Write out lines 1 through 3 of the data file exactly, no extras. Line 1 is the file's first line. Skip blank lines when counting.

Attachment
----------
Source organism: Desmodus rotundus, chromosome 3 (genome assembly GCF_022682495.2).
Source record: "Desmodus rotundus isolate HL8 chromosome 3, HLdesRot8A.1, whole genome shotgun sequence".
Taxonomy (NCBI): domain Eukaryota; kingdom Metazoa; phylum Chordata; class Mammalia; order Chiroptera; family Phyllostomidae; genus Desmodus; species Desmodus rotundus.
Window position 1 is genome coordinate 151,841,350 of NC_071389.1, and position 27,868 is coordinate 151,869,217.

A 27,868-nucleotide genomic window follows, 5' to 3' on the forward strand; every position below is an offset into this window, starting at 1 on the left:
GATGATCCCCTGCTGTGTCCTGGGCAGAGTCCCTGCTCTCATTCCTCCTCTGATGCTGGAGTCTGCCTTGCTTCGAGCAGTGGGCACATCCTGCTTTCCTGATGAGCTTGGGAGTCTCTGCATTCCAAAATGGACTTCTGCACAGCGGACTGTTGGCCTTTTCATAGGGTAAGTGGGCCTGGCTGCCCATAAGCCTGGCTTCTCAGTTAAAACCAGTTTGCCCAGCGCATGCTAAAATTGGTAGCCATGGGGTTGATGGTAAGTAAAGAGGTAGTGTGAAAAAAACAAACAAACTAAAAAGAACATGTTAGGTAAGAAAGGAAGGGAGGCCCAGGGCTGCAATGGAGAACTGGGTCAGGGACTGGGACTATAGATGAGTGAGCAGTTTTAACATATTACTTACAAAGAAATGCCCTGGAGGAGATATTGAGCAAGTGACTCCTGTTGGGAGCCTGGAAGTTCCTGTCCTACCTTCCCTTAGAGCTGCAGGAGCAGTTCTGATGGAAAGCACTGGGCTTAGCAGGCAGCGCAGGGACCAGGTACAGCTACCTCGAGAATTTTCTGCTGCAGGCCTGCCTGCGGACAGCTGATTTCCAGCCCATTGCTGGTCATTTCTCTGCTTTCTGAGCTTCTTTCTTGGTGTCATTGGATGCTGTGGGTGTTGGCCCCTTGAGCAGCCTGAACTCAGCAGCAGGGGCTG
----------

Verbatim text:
Source organism: Desmodus rotundus, chromosome 3 (genome assembly GCF_022682495.2).
Source record: "Desmodus rotundus isolate HL8 chromosome 3, HLdesRot8A.1, whole genome shotgun sequence".
Taxonomy (NCBI): domain Eukaryota; kingdom Metazoa; phylum Chordata; class Mammalia; order Chiroptera; family Phyllostomidae; genus Desmodus; species Desmodus rotundus.